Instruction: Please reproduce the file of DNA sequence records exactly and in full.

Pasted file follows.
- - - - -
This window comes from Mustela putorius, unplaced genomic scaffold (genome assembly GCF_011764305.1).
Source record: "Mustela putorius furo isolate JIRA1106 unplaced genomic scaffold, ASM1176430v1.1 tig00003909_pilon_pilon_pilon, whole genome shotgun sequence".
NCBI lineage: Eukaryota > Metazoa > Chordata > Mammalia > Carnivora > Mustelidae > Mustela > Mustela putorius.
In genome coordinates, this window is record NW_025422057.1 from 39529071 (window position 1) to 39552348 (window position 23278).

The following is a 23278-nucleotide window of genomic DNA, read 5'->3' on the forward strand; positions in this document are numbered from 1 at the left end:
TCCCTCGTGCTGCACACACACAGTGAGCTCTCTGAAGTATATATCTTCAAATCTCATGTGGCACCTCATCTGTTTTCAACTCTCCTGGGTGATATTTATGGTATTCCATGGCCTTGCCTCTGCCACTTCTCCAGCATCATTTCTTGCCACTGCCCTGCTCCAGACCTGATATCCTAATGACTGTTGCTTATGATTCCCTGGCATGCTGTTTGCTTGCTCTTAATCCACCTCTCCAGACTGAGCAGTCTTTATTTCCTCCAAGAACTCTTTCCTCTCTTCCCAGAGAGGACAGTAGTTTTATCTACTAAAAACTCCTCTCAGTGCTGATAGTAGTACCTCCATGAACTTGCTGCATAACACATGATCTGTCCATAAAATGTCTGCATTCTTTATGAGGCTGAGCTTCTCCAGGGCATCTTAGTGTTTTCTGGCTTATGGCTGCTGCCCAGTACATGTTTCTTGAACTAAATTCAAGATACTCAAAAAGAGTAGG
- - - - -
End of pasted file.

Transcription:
This window comes from Mustela putorius, unplaced genomic scaffold (genome assembly GCF_011764305.1).
Source record: "Mustela putorius furo isolate JIRA1106 unplaced genomic scaffold, ASM1176430v1.1 tig00003909_pilon_pilon_pilon, whole genome shotgun sequence".
NCBI lineage: Eukaryota > Metazoa > Chordata > Mammalia > Carnivora > Mustelidae > Mustela > Mustela putorius.
In genome coordinates, this window is record NW_025422057.1 from 39529071 (window position 1) to 39552348 (window position 23278).

The following is a 23278-nucleotide window of genomic DNA, read 5'->3' on the forward strand; positions in this document are numbered from 1 at the left end:
TCCCTCGTGCTGCACACACACAGTGAGCTCTCTGAAGTATATATCTTCAAATCTCATGTGGCACCTCATCTGTTTTCAACTCTCCTGGGTGATATTTATGGTATTCCATGGCCTTGCCTCTGCCACTTCTCCAGCATCATTTCTTGCCACTGCCCTGCTCCAGACCTGATATCCTAATGACTGTTGCTTATGATTCCCTGGCATGCTGTTTGCTTGCTCTTAATCCACCTCTCCAGACTGAGCAGTCTTTATTTCCTCCAAGAACTCTTTCCTCTCTTCCCAGAGAGGACAGTAGTTTTATCTACTAAAAACTCCTCTCAGTGCTGATAGTAGTACCTCCATGAACTTGCTGCATAACACATGATCTGTCCATAAAATGTCTGCATTCTTTATGAGGCTGAGCTTCTCCAGGGCATCTTAGTGTTTTCTGGCTTATGGCTGCTGCCCAGTACATGTTTCTTGAACTAAATTCAAGATACTCAAAAAGAGTAGG